Finding Out What Clusters Are Made Of
Clusters are made up of two basic types of matter: luminous matter (like stars and hot gas) and dark matter. Dark matter does not shine on its own, and the only way we know it exists is because of its gravitational affect on luminous matter. If we want to know how much dark matter there is in the entire Universe, we have to study something that is representative of the Universe as a whole. Something big, that is. Clusters of galaxies are the largest known objects in the Universe, believed to be big enough that they have the same fraction of dark matter as the whole Universe. One area of cluster research is aimed at using X-ray observations to understand how much luminous matter and dark matter exists in clusters.
Most of the luminous matter in clusters is in the form of hot gas in between the galaxies. The gas, which has a temperature of 10-100 million degrees, radiates X-rays. How much hot gas is in a cluster is simply related to the total X-ray luminosity we observe from the cluster. Thus, we can make a direct measurement of the luminous matter from X-ray observations of clusters of galaxies.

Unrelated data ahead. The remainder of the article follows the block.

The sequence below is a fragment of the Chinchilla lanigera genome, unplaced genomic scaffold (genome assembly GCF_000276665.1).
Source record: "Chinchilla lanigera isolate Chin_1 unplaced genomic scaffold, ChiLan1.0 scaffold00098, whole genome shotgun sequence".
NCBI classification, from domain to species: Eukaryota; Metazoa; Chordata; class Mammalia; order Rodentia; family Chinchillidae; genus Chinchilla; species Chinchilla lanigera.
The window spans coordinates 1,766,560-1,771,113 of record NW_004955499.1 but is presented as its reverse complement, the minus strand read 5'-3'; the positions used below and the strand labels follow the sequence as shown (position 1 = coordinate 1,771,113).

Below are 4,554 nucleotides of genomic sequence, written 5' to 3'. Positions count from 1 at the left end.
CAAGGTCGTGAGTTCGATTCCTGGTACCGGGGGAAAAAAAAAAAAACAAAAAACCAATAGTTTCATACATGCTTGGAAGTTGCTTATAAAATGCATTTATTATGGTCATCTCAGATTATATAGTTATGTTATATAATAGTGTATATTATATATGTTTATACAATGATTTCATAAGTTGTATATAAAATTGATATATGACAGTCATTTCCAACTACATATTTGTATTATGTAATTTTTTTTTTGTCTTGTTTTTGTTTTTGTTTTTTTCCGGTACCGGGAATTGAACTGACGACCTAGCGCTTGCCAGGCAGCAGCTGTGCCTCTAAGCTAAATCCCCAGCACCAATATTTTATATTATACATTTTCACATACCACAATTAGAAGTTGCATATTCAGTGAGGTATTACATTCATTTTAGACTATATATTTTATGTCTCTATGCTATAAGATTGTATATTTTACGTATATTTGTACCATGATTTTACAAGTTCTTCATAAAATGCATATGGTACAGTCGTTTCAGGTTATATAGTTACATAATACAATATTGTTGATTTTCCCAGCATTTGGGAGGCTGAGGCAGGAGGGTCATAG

How much dark matter is in a cluster, however, has to be inferred from the observable, luminous matter. We can do this because galaxy clusters are "relaxed" systems, that is, there is a balance between the dark matter and the pressure of the cluster. The pressure of the cluster is related to the X-ray emitting gas (which we observe), so, by assuming an equilibrium between the two, we can estimate the amount of dark matter.
Some Surprising Conclusions
When we study the of the amount of dark matter in clusters, we find that although there is more dark matter than luminous matter in clusters, there is much less dark matter than many "theories of everything" predict. One of the implications of this, if it is true, is that the Universe would keep on expanding forever: there would not be enough matter to halt the expansion with gravity.
Chemical Abundances in Clusters: Other Evidence
Another avenue of current research is to use the X-ray spectra to determine what kinds of elements the gas in between the galaxies contains. These observations can then be used as a further test of models of clusters and their evolution.
The luminous matter in a cluster is not all the same. Some of it is primordial hydrogen and helium created in the Big Bang; some of it is heavier elements like oxygen, neon, magnesium, silicon, and sulfur. These latter elements were created by stars in fusion processes, or in supernova explosions. Models that can explain how these elements got out of the stars inside the galaxies in the clusters and into the intracluster gas might also explain why some clusters have relatively more dark matter than others.
Thank you to Michael Loewenstein for contributing to this article.